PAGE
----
Signs you may need more B Vitamins in your diet

  • 28 February 2020

Unlike its term, Vitamin B Complex is pretty simple. The term B complex is commonly a mixture of eight B vitamins including Thiamin (B1), Riboflavin (B2), Niacin (B3), Pyridoxine (B6), Biotin (B7), Folate/Folic Acid (B9) and Cyanocobalamin (B12).

Each play an essential role in maintaining a good health. It is important to remember you should be able to get the B vitamins you need by eating a varied and balanced diet.

In this blog we will highlight the symptoms of vitamin B deficiency and the steps you can take to ensure you are getting your recommended daily intake.

Tiredness and Fatigue

If you’re missing out on vitamin B12, your body might respond with various signs and symptoms including fatigue. Vitamin B12 and Folate assist with healthy red blood cell production which carry oxygen to your vital organs so when you are deficient in these vitamins, it’s not uncommon to feel wiped out no matter how much you snooze. [2]

Vitamin B6, also known as pyridoxine, is another key vitamin that plays a role in storing energy from protein and carbohydrates in food as well as forming haemoglobin, the substance in red blood cells that carries oxygen around the body. [3]

Tiredness is a common symptom amongst those who are lacking in B12, Folate & B6 so it’s important to ensure you are getting plenty of it through a varied diet. Good food sources for Vitamin B12 include meat, fish, eggs, dairy products, yeast extract (such as Marmite... or Vegemite for our Aussie fans) and specially fortified foods. Vitamin B6 can include wholegrain cereals, vegetables and soya beans. Folate is found in small amounts of many foods. Good sources include broccoli, brussel sprouts, leafy green vegetables and peas. [4]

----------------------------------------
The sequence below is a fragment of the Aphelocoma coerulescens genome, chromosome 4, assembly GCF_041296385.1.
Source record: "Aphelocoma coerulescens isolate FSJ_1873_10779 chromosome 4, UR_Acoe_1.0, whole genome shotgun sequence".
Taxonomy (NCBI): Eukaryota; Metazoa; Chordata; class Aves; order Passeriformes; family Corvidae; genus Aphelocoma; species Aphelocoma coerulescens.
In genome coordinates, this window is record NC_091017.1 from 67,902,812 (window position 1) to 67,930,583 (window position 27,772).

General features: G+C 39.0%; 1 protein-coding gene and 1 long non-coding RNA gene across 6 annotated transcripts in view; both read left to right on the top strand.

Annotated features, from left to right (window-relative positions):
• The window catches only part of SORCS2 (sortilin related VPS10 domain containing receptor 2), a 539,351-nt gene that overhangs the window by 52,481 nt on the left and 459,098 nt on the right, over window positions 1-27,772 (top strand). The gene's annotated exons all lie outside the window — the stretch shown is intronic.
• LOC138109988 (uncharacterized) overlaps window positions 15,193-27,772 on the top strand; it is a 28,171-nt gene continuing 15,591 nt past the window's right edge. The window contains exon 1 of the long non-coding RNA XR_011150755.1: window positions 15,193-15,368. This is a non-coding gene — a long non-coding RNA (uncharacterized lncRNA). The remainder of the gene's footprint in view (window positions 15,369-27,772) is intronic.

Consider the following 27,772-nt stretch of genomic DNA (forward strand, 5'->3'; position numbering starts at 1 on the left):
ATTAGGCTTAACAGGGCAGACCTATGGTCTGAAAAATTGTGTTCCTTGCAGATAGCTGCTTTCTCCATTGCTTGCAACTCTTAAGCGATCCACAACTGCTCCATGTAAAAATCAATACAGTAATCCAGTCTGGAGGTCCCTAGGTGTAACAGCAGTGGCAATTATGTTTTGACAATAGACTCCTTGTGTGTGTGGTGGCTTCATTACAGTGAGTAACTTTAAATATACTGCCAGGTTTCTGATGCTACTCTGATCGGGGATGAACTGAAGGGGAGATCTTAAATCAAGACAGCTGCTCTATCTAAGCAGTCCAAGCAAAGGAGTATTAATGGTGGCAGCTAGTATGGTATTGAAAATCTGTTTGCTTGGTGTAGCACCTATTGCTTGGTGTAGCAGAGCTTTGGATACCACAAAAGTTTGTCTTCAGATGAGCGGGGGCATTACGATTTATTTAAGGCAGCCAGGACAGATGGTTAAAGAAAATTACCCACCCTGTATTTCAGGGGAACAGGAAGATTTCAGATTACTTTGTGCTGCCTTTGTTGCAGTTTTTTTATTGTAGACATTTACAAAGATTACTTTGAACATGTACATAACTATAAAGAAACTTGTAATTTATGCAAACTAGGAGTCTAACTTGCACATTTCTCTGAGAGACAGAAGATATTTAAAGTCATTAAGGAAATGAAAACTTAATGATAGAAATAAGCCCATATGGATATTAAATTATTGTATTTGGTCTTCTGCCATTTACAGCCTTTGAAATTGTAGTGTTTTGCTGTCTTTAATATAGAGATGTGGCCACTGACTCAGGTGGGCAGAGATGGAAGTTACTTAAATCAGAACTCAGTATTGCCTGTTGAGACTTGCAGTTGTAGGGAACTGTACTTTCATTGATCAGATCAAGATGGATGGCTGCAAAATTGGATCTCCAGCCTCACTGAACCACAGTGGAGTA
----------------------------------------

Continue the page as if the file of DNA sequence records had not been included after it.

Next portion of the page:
Lack of Energy

To keep energy levels up, it’s important to eat a healthy balanced diet that’s full of energy sources. A common reason for a lack of energy could be because an absence of nutrients including Vitamin B1. Thiamin (Vitamin B1) breaks down and releases energy from food and like the other B vitamins, it also contributes to normal energy yielding metabolism.

Common food sources of vitamin B1 include fortified breakfast cereal, enriched and whole-grain products (bread, breakfast cereals, rice, noodles, and flour), wheat germ, pork, trout, black beans, mussels, and tuna.

Muscle & Nerve Weakness

As playing an essential role in the production of our red blood cells, DNA and the nervous system, without vitamin B our bodies can’t work as well. Another sign that you may not have enough vitamin B in your body is muscle and nerve weakness. Muscle weakness occurs when your body doesn’t have enough vitamin B12 to make red blood cells, which transport oxygen throughout your body. A lack of B12 also damages the myelin sheath that surrounds and protect nerves. Without this protection, nerves cease to function properly. [6]

Weakened Immune System

Vitamin B6 plays a role in a wide variety of functions in the body and is extremely versatile, with involvement in more than 100 enzyme reactions including gluconeogenesis and glycogenolysis and immune function. [7]

Due to its importance of maintaining normal brain development and keeping the immune system healthy, vitamin B6 is an essential vitamin needed to needed to prevent illnesses.

Good food sources of vitamin B6 include pork, fish, bread, wholegrain cereals, eggs, vegetables, soya beans, peanuts and milk. [8]

Food supplements should not replace a balanced diet and healthy lifestyle, however if you sometimes struggle to intake your daily recommended intake of vitamins and minerals, VÖOST can help fill in the gaps.

VÖOST Vitamin B complex can help contribute to normal energy yielding metabolism and a reduction in tiredness and fatigue when consumed in recommended daily amounts.

All VÖOST products contain no added dairy, lactose or yeast and are simply added to 200ml of water and enjoyed. Remember to always consult your healthcare professional before taking any supplements.